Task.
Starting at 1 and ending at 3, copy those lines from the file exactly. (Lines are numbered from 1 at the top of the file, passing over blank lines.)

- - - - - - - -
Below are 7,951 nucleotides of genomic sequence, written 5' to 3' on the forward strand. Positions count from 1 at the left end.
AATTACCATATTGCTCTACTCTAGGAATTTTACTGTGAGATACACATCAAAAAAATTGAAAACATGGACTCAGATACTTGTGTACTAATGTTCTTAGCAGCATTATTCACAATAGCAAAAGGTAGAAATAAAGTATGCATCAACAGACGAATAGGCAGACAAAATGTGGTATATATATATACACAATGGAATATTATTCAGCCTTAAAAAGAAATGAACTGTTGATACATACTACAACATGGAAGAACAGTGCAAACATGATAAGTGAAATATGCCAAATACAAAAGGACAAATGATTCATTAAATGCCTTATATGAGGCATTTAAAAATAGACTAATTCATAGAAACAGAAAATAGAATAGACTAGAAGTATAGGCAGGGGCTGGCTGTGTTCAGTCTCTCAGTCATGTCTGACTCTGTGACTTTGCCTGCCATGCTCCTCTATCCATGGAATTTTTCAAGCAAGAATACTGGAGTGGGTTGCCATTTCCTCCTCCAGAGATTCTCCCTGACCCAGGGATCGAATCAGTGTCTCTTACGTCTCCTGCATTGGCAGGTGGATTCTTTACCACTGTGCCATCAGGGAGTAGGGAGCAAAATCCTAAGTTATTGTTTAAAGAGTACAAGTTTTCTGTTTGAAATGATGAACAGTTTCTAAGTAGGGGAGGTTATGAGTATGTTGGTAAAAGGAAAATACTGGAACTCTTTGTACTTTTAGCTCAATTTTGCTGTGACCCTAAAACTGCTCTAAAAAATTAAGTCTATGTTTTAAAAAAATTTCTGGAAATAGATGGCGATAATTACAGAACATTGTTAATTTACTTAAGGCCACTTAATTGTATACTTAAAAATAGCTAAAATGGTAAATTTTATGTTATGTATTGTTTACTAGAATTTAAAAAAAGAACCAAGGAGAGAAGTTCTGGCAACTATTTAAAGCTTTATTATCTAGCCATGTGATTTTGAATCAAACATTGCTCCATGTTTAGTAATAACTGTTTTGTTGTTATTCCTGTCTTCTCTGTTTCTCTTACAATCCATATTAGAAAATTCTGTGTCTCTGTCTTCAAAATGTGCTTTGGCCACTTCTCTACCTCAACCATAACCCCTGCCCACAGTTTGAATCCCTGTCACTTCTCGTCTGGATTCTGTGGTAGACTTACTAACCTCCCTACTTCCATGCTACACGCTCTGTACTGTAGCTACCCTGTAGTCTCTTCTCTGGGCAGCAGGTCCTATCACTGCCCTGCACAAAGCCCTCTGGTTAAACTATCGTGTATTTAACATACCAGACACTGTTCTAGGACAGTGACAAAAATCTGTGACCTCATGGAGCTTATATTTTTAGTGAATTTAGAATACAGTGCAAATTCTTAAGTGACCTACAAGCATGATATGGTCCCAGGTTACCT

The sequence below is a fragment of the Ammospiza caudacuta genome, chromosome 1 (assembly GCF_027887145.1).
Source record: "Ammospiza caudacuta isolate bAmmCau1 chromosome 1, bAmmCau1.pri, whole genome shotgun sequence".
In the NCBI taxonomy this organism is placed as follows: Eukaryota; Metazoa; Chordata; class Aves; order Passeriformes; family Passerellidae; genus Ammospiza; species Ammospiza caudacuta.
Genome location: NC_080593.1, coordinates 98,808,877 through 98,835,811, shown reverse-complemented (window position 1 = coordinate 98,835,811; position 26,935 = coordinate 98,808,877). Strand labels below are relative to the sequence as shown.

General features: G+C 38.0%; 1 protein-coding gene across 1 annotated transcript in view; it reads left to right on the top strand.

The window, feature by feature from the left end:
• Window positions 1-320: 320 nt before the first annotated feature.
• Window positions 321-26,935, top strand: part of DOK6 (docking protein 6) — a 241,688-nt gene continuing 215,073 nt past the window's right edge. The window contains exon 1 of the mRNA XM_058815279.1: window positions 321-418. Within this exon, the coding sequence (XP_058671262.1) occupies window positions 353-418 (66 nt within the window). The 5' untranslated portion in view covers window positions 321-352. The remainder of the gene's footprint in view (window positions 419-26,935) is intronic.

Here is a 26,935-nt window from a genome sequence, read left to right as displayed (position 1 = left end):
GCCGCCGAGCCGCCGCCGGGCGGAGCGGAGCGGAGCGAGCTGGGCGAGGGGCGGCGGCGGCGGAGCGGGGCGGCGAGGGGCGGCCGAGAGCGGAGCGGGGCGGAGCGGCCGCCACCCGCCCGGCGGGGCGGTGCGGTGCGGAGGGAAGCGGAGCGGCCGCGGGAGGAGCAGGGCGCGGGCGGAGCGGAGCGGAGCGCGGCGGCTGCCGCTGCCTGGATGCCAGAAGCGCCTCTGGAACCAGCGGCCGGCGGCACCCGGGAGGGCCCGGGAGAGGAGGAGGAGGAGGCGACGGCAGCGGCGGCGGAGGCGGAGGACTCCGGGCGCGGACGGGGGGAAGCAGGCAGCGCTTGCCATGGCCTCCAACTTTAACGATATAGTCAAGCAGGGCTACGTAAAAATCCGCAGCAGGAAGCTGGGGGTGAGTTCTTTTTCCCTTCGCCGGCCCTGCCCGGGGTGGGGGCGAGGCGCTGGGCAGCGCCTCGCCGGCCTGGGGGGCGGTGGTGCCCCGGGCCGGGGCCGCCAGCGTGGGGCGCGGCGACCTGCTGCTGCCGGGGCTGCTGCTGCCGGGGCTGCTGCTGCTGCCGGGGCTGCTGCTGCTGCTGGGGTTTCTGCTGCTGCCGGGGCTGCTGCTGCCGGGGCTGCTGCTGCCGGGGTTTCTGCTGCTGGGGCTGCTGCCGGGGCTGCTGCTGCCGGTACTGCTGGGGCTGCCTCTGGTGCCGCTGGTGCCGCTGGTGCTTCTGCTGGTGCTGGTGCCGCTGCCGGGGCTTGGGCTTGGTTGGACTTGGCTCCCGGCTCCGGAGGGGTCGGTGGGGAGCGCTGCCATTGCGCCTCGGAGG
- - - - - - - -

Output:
Below are 7,951 nucleotides of genomic sequence, written 5' to 3' on the forward strand. Positions count from 1 at the left end.
AATTACCATATTGCTCTACTCTAGGAATTTTACTGTGAGATACACATCAAAAAAATTGAAAACATGGACTCAGATACTTGTGTACTAATGTTCTTAGCAGCATTATTCACAATAGCAAAAGGTAGAAATAAAGTATGCATCAACAGACGAATAGGCAGACAAAATGTGGTATATATATATACACAATGGAATATTATTCAGCCTTAAAAAGAAATGAACTGTTGATACATACTACAACATGGAAGAACAGTGCAAACATGATAAGTGAAATATGCCAAATACAAAAGGACAAATGATTCATTAAATGCCTTATATGAGGCATTTAAAAATAGACTAATTCATAGAAACAGAAAATAGAATAGACTAGAAGTATAGGCAGGGGCTGGCTGTGTTCAGTCTCTCAGTCATGTCTGACTCTGTGACTTTGCCTGCCATGCTCCTCTATCCATGGAATTTTTCAAGCAAGAATACTGGAGTGGGTTGCCATTTCCTCCTCCAGAGATTCTCCCTGACCCAGGGATCGAATCAGTGTCTCTTACGTCTCCTGCATTGGCAGGTGGATTCTTTACCACTGTGCCATCAGGGAGTAGGGAGCAAAATCCTAAGTTATTGTTTAAAGAGTACAAGTTTTCTGTTTGAAATGATGAACAGTTTCTAAGTAGGGGAGGTTATGAGTATGTTGGTAAAAGGAAAATACTGGAACTCTTTGTACTTTTAGCTCAATTTTGCTGTGACCCTAAAACTGCTCTAAAAAATTAAGTCTATGTTTTAAAAAAATTTCTGGAAATAGATGGCGATAATTACAGAACATTGTTAATTTACTTAAGGCCACTTAATTGTATACTTAAAAATAGCTAAAATGGTAAATTTTATGTTATGTATTGTTTACTAGAATTTAAAAAAAGAACCAAGGAGAGAAGTTCTGGCAACTATTTAAAGCTTTATTATCTAGCCATGTGATTTTGAATCAAACATTGCTCCATGTTTAGTAATAACTGTTTTGTTGTTATTCCTGTCTTCTCTGTTTCTCTTACAATCCATATTAGAAAATTCTGTGTCTCTGTCTTCAAAATGTGCTTTGGCCACTTCTCTACCTCAACCATAACCCCTGCCCACAGTTTGAATCCCTGTCACTTCTCGTCTGGATTCTGTGGTAGACTTACTAACCTCCCTACTTCCATGCTACACGCTCTGTACTGTAGCTACCCTGTAGTCTCTTCTCTGGGCAGCAGGTCCTATCACTGCCCTGCACAAAGCCCTCTGGTTAAACTATCGTGTATTTAACATACCAGACACTGTTCTAGGACAGTGACAAAAATCTGTGACCTCATGGAGCTTATATTTTTAGTGAATTTAGAATACAGTGCAAATTCTTAAGTGACCTACAAGCATGATATGGTCCCAGGTTACCT

The sequence below is a fragment of the Ammospiza caudacuta genome, chromosome 1 (assembly GCF_027887145.1).